Allopurinol as an Additive to Quinine in the Treatment of Acute Complicated Falciparum Malaria
Copyright © 1998, American Society of Tropical Medicine and Hygiene.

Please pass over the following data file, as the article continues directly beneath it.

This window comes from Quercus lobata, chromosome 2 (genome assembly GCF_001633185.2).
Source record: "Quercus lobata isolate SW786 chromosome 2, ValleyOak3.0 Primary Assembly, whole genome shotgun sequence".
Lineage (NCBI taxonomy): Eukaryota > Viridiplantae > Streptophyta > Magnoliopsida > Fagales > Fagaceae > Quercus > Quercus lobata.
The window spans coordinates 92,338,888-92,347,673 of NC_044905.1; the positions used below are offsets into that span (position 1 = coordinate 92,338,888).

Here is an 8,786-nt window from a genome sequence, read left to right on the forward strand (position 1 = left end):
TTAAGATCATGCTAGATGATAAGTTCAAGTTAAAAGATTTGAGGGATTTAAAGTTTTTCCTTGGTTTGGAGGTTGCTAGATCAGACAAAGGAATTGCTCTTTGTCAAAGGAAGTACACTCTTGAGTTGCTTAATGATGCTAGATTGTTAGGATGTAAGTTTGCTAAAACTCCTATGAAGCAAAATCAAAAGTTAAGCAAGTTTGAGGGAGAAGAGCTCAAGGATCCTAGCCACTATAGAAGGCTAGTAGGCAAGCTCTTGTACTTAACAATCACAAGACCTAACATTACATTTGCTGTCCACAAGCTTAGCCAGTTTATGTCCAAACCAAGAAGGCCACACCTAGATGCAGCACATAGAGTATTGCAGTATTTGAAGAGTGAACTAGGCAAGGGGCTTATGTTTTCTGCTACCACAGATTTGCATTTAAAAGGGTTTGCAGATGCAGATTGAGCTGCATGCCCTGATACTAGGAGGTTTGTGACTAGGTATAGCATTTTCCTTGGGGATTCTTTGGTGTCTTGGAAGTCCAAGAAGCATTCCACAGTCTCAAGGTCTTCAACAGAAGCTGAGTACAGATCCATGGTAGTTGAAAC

The emergence of chloroquine resistance, and a world-wide scarcity of quinine, have resulted in a search for newer antimalarial drugs directed against falciparum malaria. Allopurinol causes virtually complete inhibition of purine biosynthesis of malaria parasites, which may prove lethal to the parasites. This study was designed to examine if allopurinol is additive to quinine in the treatment of acute falciparum malaria. Forty-seven Asian-Indian adults with acute complicated falciparum malaria were assigned to a treatment period of five days. They were randomly assigned to receive either oral allopurinol (12 mg/kg in three divided doses for five days) plus quinine (600 mg intravenously every 8 hr for two days, followed by 600 mg orally every 8 hr for three days ) (n = 24), or quinine alone (600 mg intravenously every 8 hr for two days, followed by 600 mg orally every 8 hr for three days) (n = 23). The responses were assessed by parasite clearance time, defervescence time, splenomegaly disappearance time, and cure rate. In the allopurinol-quinine (ALLQUIN)-treated group, all the durations were significantly shorter than those in the quinine alone (QUIN)-treated group. They were ALLQUIN versus QUIN (mean ± SD = 65.33 ± 11.47 hr versus 76.78 ± 18.20 hr; P = 0.0214; 57.66 ± 13.01 hr versus 82.52 ± 23.55 hr, P = 0.0002; 10 ± 1.64 days versus 14.65 ± 2.4 days; P = 0.0002), respectively. The cure rate was higher in the ALLQUIN group (91.7%) than in the QUIN group (87%). However, this difference was not statistically significant. Therefore, this study indicates that allopurinol can be an additive to quinine to bring about both faster eradication of Plasmodium falciparum and clinical remission than with quinine alone.